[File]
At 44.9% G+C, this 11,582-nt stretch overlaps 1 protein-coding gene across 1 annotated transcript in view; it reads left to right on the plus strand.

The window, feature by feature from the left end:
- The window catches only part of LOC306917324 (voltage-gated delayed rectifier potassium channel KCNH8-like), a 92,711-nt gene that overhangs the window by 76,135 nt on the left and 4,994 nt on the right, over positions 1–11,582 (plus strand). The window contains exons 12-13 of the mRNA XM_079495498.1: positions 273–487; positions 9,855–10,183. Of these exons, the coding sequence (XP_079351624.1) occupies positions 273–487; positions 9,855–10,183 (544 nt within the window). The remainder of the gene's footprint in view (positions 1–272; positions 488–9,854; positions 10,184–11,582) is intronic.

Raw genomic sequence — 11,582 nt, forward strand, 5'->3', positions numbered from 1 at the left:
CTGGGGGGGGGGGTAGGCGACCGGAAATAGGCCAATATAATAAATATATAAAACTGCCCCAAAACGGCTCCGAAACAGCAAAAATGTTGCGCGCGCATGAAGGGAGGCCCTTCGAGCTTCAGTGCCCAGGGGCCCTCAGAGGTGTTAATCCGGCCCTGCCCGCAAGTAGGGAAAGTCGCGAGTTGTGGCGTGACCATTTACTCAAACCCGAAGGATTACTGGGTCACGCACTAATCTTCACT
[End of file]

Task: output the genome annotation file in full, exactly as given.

At 44.9% G+C, this 11,582-nt stretch overlaps 1 protein-coding gene across 1 annotated transcript in view; it reads left to right on the plus strand.

The window, feature by feature from the left end:
- The window catches only part of LOC306917324 (voltage-gated delayed rectifier potassium channel KCNH8-like), a 92,711-nt gene that overhangs the window by 76,135 nt on the left and 4,994 nt on the right, over positions 1–11,582 (plus strand). The window contains exons 12-13 of the mRNA XM_079495498.1: positions 273–487; positions 9,855–10,183. Of these exons, the coding sequence (XP_079351624.1) occupies positions 273–487; positions 9,855–10,183 (544 nt within the window). The remainder of the gene's footprint in view (positions 1–272; positions 488–9,854; positions 10,184–11,582) is intronic.

Raw genomic sequence — 11,582 nt, forward strand, 5'->3', positions numbered from 1 at the left:
CTGGGGGGGGGGGTAGGCGACCGGAAATAGGCCAATATAATAAATATATAAAACTGCCCCAAAACGGCTCCGAAACAGCAAAAATGTTGCGCGCGCATGAAGGGAGGCCCTTCGAGCTTCAGTGCCCAGGGGCCCTCAGAGGTGTTAATCCGGCCCTGCCCGCAAGTAGGGAAAGTCGCGAGTTGTGGCGTGACCATTTACTCAAACCCGAAGGATTACTGGGTCACGCACTAATCTTCACT